There have been numerous situations involving American citizens traveling through Belarus by train in which Americans have been required to disembark while in transit. In some instances local border and train authorities have threatened passengers with jail or extorted "fines" when it was learned that they did not possess a valid transit visa. In some cases, American citizens have been subjected to rude and threatening treatment including body and baggage searches. American citizens are advised not to pay any border or train officials for transit visas. These officials are not authorized to issue such visas. Nor should Americans pay "transit visa fines." Americans finding themselves in Belarus without transit visas should, if confronted by border or train personnel, demand to be put in contact with consular officials at the American Embassy in Minsk.
Belarus has a moderate rate of crime and common street crime continues to increase, especially at night and in or near hotels frequented by foreigners. Foreigners, and particularly foreign cars, tend to be targets of crime. Travelers should keep a copy of their passport in a separate location from their original.
The loss or theft abroad of a U.S. passport should be reported immediately to the local police and the nearest U.S. Embassy or Consulate. U.S. citizens can refer to the Department of State's pamphlet A Safe Trip Abroad for ways to promote a more trouble-free journey. Additional information on the region can be found in the brochure Tips for Travelers to Russia. Both publications are available from the Superintendent of Documents, U.S. Government Printing Office, Washington, D.C. 20402.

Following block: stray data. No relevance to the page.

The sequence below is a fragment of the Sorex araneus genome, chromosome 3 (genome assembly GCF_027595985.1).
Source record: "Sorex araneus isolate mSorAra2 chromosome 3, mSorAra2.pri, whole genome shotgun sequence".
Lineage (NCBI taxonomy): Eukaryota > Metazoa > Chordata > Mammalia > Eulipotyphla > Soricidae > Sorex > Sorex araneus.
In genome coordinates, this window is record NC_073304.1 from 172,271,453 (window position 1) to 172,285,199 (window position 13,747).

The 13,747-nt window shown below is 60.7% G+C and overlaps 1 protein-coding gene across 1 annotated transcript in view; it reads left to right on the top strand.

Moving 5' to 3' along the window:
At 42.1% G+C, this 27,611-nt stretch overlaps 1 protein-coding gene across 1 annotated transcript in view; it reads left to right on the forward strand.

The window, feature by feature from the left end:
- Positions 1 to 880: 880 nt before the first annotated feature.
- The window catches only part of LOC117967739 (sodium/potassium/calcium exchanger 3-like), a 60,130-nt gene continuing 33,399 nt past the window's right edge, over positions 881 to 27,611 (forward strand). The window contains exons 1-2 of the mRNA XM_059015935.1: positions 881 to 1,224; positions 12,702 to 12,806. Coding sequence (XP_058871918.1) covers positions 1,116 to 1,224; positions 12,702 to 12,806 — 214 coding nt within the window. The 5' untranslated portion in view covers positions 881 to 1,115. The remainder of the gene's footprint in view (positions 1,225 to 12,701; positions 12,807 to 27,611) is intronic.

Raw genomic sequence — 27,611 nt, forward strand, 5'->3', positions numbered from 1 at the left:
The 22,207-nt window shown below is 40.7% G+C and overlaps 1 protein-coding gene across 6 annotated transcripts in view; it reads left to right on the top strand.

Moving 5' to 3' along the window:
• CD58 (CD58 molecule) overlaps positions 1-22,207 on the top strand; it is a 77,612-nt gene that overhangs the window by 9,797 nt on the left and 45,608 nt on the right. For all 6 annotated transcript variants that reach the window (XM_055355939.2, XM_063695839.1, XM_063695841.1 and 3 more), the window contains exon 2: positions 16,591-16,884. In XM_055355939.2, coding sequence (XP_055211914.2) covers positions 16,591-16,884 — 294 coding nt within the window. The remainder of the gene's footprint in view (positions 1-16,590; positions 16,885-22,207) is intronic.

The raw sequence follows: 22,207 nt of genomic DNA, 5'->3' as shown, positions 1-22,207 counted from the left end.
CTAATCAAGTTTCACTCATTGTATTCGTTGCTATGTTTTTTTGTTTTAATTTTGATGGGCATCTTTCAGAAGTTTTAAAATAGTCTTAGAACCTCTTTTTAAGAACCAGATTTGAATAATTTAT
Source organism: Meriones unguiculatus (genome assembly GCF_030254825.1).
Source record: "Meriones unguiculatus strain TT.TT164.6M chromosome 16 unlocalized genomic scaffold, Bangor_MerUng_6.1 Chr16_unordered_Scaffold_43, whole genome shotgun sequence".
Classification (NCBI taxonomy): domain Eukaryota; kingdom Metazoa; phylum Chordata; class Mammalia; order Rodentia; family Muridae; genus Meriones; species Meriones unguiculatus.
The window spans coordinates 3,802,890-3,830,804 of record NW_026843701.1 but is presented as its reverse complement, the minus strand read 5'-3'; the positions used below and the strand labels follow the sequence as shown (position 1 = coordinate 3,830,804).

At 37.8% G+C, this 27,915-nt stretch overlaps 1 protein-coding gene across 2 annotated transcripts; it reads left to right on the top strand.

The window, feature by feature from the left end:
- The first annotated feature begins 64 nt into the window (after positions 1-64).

Medical care in Belarus is limited. There is a severe shortage of basic medical supplies, including anesthetics, vaccines and antibiotics. Elderly travelers and those with existing health problems may be at risk due to inadequate medical facilities.
U.S. medical insurance is not always valid outside the United States. U.S. Medicare and Medicaid programs do not provide payment for medical services outside the United States. Doctors and hospitals often expect immediate cash payment for health services. Uninsured travelers who require medical care overseas may face extreme difficulties. Beginning on October 1, 2000, Belarus will require all foreign nationals entering the country to purchase medical insurance at the port-of-entry (See Entry Requirements).
Check with your own insurance company to confirm whether your policy applies overseas, including provision for medical evacuation, and for adequacy of coverage. Serious medical problems requiring hospitalization and/or medical evacuation to the United States can cost tens of thousands of dollars. Ascertain whether payment will be made to the overseas hospital or doctor or whether you will be reimbursed later for expenses you incur. Some insurance policies also include coverage for psychiatric treatment and for disposition of remains in the event of death.
Useful information on medical emergencies abroad, including overseas insurance programs, is provided in the Department of State's Bureau of Consular Affairs brochure Medical Information for Americans Traveling Abroad, available via the Bureau of Consular Affairs home page or autofax: (202) 647-3000.